Over the weekend, the Times’ Rick Danielson and Sue Carlton shared a byline online where they essentially discussed the Bob Buckhorn Experience in Tampa, close to six years after he was elected mayor.
Although the initial thrust of the story was how the Mayor wasn’t above looking a little silly on occasions to sell a particular program or event, it ultimately evolved into an overall review of his time in office to date.
“ … it’s clear that Tampa has been reshaped — and in some spots, resurrected — during Buckhorn’s years in office,” the authors write, and the mayor clearly approves, including a link to the story in his weekly email newsletter he sends out to constituents.
As is commonly known, Buckhorn is still kicking around the idea of running for a statewide office next year. And while his timeline has shifted from immediately after the election to early in 2017, there seems to a shift in plans.
Once considered a shoo-in to run for governor, that’s hardly the case now. Some advisers have suggested that he consider running for the Chief Financial Officer position, because unlike the role of governor, he’d still be able to return home most weekends in Tampa to be with his family (You don’t think it’s a coincidence that Pam Bondi over the years has held a number of Tampa public events on Thursdays or Fridays, do you?). Also, the fact of the matter is there aren’t any heavyweights in Florida politics that have been publicly associated with running for CFO yet, as opposed to the governor’s race (where Richard Corcoran, Adam Putnam, Gwen Graham, Philip Levine are all strongly thinking of entering the contest).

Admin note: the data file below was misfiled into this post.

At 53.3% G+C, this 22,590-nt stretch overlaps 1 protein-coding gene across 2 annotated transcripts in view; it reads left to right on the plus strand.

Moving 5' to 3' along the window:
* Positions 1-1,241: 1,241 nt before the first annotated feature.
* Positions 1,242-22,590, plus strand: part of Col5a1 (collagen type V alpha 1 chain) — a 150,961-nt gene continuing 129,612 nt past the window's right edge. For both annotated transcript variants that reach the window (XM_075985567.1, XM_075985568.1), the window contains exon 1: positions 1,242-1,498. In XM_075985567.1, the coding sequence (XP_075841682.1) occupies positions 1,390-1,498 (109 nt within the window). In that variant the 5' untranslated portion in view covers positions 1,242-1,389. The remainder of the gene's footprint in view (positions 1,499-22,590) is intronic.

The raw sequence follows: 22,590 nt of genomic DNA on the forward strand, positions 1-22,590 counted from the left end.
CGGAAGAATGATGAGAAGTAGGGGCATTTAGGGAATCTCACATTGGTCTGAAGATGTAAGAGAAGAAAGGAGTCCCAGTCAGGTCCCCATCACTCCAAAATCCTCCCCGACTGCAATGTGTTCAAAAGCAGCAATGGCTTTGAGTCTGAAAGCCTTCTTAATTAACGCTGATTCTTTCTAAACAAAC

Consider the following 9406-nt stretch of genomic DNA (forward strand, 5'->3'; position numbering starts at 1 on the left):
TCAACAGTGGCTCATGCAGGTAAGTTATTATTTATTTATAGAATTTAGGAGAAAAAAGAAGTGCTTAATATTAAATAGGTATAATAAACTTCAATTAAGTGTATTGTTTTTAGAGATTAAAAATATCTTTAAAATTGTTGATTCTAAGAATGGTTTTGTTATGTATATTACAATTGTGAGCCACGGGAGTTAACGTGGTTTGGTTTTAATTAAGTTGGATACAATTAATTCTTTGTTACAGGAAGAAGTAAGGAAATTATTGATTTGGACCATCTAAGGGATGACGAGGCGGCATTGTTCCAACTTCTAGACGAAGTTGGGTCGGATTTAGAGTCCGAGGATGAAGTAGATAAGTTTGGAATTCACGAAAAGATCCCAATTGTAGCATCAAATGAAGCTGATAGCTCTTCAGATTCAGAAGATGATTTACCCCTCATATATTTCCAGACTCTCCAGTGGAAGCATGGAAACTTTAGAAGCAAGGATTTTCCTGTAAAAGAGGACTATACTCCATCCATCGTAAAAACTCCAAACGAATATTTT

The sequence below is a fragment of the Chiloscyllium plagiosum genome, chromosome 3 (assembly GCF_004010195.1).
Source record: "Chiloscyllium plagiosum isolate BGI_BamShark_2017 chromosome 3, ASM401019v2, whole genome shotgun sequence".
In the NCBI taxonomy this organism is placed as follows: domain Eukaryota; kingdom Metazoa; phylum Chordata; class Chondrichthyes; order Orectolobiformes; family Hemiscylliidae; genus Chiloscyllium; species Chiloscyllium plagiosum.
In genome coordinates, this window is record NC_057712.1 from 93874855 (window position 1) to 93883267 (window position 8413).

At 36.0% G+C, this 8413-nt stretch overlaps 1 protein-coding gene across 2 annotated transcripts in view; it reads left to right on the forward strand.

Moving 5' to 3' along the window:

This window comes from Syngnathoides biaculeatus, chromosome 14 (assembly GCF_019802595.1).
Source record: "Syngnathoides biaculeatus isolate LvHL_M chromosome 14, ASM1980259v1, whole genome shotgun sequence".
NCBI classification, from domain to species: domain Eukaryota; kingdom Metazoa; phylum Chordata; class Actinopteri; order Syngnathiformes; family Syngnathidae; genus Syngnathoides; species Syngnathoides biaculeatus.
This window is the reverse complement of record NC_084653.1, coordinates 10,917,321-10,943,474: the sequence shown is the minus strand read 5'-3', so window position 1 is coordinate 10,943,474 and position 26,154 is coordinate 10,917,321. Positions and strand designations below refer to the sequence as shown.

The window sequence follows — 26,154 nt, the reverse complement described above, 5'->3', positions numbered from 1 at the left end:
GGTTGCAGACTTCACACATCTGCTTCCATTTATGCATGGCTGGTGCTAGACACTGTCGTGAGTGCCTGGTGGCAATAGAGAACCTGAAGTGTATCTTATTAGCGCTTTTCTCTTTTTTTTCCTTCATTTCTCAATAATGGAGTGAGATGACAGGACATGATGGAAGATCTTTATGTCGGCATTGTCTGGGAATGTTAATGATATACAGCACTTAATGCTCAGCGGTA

There is also the likelihood that Buckhorn shucks those ambitions, and hunkers down to finish the work that he was re-elected to original do in 2011. Unlike in some other cities, Tampa’s charter limits the mayor to two terms (hence the fact that Rahm Emanuel‘s predecessor as Chicago mayor, Richard M. Daley, ruled the roost there for more than two decades), or there’s a decent chance Buckhorn might prefer to stay on after 2019, if the electorate were to continue to have him.
However, that’s not the case today, meaning the mayor’s options are limited politically if he doesn’t take a run for statewide office next year.
In other news …
Florida Republican members of Congress had various views of their secret vote on Monday night gutting the independent Office of Congressional Ethics.
Tampa Bay area state Sen. Tom Lee has filed legislation killing the recently created state agency responsible for parceling out potentially millions for the construction or improving of sports facilities.
As Andrew Warren was being sworn into office as the new Hillsborough County State Attorney on Tuesday, a dozen activists came out to the county courthouse to cheer — and not jeer — his ascension.